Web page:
World Uyghur Congress Deeply Concerned Of Reports of Death Sentence for Uyghur Philanthropist
The Chinese government must grant immediate reprieve to Abdughapar Abdurusul, a Uyghur businessman and philanthropist, who was recently reportedly sentenced to death for taking an unsanctioned pilgrimage to Saudi Arabia. Not only is the sentence disproportionate and arbitrary, it is illustrative of a broader trend of persecution of Uyghurs and similar sentences in 2018.
Radio Free Asia reported this week that Abdurusul, a resident of Ghulja City in the Ili Kazakh Autonomous Prefecture, was arrested in July or August 2018 and sentenced without the aid of a lawyer during a group trial shortly afterwards.
The information was corroborated by a number of people close to Abdurusul including his brother, Abdusattar Abdurusul, his former neighbour who now resides in Turkey, as well as a former business associate who lives in exile.
His brother said that his sister, Sayipjamal, has also been missing for “a long time” and that several friends have been sentenced to long prison terms. The long-time associate also told RFA that his wife, Merhaba Hajim, was taken to one of the internment camps (known also as ‘re-education camps) in April this year and died at some point during detention there.
The camps began construction on a large-scale in mid-2017, but have increased in size in 2018. The camps operate as prisons, with razor-wire strung across the tops of high walls and no communication possible with family outside. Conditions have been described by numerous sources as poor with torture playing a significant role. At least 30 deaths have been reported including the mother of WUC president Dolkun Isa, Ayhan Memet, and prominent religious scholar, Muhammad Salih Hajim.
The reported sentence comes shortly following reports of the suspended death sentence of prominent Uyghur physician and academic, Halmurat Ghopur, who was arrested in November 2017 and taken to an unknown location on alleged “acts against the state.” Both sentences indicate a possible trend by Chinese authorities giving unwarranted death sentences to prominent Uyghurs, alongside mass detention in the camps.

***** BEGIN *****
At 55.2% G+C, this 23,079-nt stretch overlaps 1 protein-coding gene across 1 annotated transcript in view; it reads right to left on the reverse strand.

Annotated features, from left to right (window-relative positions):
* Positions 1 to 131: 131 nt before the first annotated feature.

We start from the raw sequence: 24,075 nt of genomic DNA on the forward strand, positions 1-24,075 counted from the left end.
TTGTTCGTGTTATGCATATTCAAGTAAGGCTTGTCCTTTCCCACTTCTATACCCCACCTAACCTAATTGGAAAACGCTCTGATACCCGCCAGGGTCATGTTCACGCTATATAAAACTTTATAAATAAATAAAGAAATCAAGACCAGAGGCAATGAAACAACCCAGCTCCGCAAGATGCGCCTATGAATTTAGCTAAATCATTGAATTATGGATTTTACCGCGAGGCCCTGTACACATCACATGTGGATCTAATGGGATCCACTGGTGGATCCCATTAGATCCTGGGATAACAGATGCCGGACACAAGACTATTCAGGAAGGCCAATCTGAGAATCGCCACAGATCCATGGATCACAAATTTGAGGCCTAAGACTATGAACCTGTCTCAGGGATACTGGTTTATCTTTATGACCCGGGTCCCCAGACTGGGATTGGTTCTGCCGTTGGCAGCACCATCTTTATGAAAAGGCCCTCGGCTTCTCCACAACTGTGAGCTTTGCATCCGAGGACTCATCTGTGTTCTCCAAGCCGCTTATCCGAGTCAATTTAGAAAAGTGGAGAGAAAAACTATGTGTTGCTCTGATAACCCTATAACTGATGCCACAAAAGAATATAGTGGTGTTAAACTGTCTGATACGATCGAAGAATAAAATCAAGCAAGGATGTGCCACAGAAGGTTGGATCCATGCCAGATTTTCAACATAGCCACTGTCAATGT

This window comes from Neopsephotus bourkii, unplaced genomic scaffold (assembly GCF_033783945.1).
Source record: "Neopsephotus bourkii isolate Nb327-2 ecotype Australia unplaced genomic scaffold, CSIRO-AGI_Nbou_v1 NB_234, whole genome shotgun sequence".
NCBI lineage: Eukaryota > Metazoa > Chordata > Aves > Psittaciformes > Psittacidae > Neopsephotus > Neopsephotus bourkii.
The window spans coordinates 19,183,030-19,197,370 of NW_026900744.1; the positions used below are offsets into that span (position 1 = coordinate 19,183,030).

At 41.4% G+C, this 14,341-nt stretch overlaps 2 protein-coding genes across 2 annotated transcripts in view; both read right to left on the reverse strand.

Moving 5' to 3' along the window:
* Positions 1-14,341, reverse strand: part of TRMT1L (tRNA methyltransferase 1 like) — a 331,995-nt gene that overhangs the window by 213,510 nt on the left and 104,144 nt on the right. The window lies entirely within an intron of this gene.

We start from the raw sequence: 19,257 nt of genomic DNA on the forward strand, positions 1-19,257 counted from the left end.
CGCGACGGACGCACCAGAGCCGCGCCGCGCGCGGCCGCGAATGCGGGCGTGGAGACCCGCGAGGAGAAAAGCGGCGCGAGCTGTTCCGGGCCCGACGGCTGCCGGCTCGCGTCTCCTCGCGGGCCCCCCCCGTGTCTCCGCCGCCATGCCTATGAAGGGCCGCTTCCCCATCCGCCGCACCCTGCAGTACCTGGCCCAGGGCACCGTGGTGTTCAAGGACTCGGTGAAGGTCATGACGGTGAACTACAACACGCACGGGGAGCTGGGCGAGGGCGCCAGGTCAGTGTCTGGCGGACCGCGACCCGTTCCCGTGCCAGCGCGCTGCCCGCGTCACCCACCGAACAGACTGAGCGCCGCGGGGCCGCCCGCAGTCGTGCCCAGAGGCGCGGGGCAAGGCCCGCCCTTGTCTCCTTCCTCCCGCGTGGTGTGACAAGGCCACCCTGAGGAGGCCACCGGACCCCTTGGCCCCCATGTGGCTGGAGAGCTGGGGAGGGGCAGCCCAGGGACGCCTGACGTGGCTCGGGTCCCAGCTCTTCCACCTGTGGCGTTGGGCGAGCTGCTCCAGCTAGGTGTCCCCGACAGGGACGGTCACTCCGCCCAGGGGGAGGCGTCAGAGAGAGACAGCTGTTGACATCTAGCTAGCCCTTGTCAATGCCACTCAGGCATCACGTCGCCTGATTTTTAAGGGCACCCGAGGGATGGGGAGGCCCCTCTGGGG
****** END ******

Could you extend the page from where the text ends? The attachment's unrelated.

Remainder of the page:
WUC President, Dolkun Isa, said of the sentence, “On top of the million Uyghurs taken away from their homes without charges, the Chinese government continues to quietly arrest and sentence Uyghurs to grossly disproportionate jail terms without any oversight whatsoever.”
According to Amnesty International, in 2016 China executed more than all other countries in the world put together. Amnesty reported in April 2017 that, “Chinese authorities enforce an elaborate secrecy system to obscure the shocking scale of executions in the country, despite repeated claims it is making progress towards judicial transparency.” The serious lack of transparency around sentencing and complete absence of legal rights or due process is compounded in the Uyghur region given that so little information is accessible.
We are therefore calling for full transparency in the immediate case to determine the circumstances around the reported sentencing of Abdughapar Abdurusul as well as information on sentencing more broadly, which continues to take place under a veil of secrecy.
The use of the death penalty has no place in the 21st century. According to available information, Mr. Abdurusul and Mr. Ghopur were simply exercising their basic rights to freedom of expression and freedom of religion. Their reported death sentences stand as an affront to justice and human dignity.